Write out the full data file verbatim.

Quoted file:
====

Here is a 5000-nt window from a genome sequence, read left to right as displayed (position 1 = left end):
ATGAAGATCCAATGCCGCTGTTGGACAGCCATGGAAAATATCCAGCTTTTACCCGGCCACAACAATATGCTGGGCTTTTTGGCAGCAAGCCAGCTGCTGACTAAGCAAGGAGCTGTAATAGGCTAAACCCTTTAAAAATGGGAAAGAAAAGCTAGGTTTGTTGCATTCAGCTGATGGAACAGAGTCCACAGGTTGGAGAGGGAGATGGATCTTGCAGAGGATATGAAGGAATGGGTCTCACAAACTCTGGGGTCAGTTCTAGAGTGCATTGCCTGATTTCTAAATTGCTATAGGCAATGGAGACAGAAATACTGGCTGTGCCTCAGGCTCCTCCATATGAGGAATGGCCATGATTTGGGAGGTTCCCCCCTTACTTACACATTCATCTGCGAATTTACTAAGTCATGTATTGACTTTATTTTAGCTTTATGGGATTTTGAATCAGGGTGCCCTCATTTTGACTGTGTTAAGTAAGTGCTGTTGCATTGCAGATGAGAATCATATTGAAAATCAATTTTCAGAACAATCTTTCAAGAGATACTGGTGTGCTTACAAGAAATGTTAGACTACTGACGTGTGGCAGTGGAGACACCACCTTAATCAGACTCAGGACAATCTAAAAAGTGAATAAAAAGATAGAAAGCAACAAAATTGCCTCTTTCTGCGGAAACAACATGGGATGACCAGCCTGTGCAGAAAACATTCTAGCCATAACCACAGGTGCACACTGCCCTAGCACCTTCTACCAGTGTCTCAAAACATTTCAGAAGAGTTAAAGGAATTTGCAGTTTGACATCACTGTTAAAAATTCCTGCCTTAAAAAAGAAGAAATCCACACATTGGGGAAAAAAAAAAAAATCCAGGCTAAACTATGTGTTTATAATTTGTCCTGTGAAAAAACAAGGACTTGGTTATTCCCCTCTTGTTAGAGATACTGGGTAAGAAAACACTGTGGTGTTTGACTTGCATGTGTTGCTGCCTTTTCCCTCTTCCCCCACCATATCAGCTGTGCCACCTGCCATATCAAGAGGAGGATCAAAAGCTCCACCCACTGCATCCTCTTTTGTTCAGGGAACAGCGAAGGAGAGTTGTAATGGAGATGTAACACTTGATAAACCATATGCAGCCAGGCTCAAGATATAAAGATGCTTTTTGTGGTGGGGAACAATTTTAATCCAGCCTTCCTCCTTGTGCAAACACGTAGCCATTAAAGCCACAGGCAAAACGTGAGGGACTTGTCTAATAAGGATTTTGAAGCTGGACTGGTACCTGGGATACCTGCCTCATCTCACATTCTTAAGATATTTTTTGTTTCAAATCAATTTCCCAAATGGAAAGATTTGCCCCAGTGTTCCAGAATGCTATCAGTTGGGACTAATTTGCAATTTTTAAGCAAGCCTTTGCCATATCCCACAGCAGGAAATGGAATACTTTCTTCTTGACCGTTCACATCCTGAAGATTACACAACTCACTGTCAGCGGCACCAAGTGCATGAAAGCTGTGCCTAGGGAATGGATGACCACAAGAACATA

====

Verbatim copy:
Here is a 5000-nt window from a genome sequence, read left to right as displayed (position 1 = left end):
ATGAAGATCCAATGCCGCTGTTGGACAGCCATGGAAAATATCCAGCTTTTACCCGGCCACAACAATATGCTGGGCTTTTTGGCAGCAAGCCAGCTGCTGACTAAGCAAGGAGCTGTAATAGGCTAAACCCTTTAAAAATGGGAAAGAAAAGCTAGGTTTGTTGCATTCAGCTGATGGAACAGAGTCCACAGGTTGGAGAGGGAGATGGATCTTGCAGAGGATATGAAGGAATGGGTCTCACAAACTCTGGGGTCAGTTCTAGAGTGCATTGCCTGATTTCTAAATTGCTATAGGCAATGGAGACAGAAATACTGGCTGTGCCTCAGGCTCCTCCATATGAGGAATGGCCATGATTTGGGAGGTTCCCCCCTTACTTACACATTCATCTGCGAATTTACTAAGTCATGTATTGACTTTATTTTAGCTTTATGGGATTTTGAATCAGGGTGCCCTCATTTTGACTGTGTTAAGTAAGTGCTGTTGCATTGCAGATGAGAATCATATTGAAAATCAATTTTCAGAACAATCTTTCAAGAGATACTGGTGTGCTTACAAGAAATGTTAGACTACTGACGTGTGGCAGTGGAGACACCACCTTAATCAGACTCAGGACAATCTAAAAAGTGAATAAAAAGATAGAAAGCAACAAAATTGCCTCTTTCTGCGGAAACAACATGGGATGACCAGCCTGTGCAGAAAACATTCTAGCCATAACCACAGGTGCACACTGCCCTAGCACCTTCTACCAGTGTCTCAAAACATTTCAGAAGAGTTAAAGGAATTTGCAGTTTGACATCACTGTTAAAAATTCCTGCCTTAAAAAAGAAGAAATCCACACATTGGGGAAAAAAAAAAAAATCCAGGCTAAACTATGTGTTTATAATTTGTCCTGTGAAAAAACAAGGACTTGGTTATTCCCCTCTTGTTAGAGATACTGGGTAAGAAAACACTGTGGTGTTTGACTTGCATGTGTTGCTGCCTTTTCCCTCTTCCCCCACCATATCAGCTGTGCCACCTGCCATATCAAGAGGAGGATCAAAAGCTCCACCCACTGCATCCTCTTTTGTTCAGGGAACAGCGAAGGAGAGTTGTAATGGAGATGTAACACTTGATAAACCATATGCAGCCAGGCTCAAGATATAAAGATGCTTTTTGTGGTGGGGAACAATTTTAATCCAGCCTTCCTCCTTGTGCAAACACGTAGCCATTAAAGCCACAGGCAAAACGTGAGGGACTTGTCTAATAAGGATTTTGAAGCTGGACTGGTACCTGGGATACCTGCCTCATCTCACATTCTTAAGATATTTTTTGTTTCAAATCAATTTCCCAAATGGAAAGATTTGCCCCAGTGTTCCAGAATGCTATCAGTTGGGACTAATTTGCAATTTTTAAGCAAGCCTTTGCCATATCCCACAGCAGGAAATGGAATACTTTCTTCTTGACCGTTCACATCCTGAAGATTACACAACTCACTGTCAGCGGCACCAAGTGCATGAAAGCTGTGCCTAGGGAATGGATGACCACAAGAACATA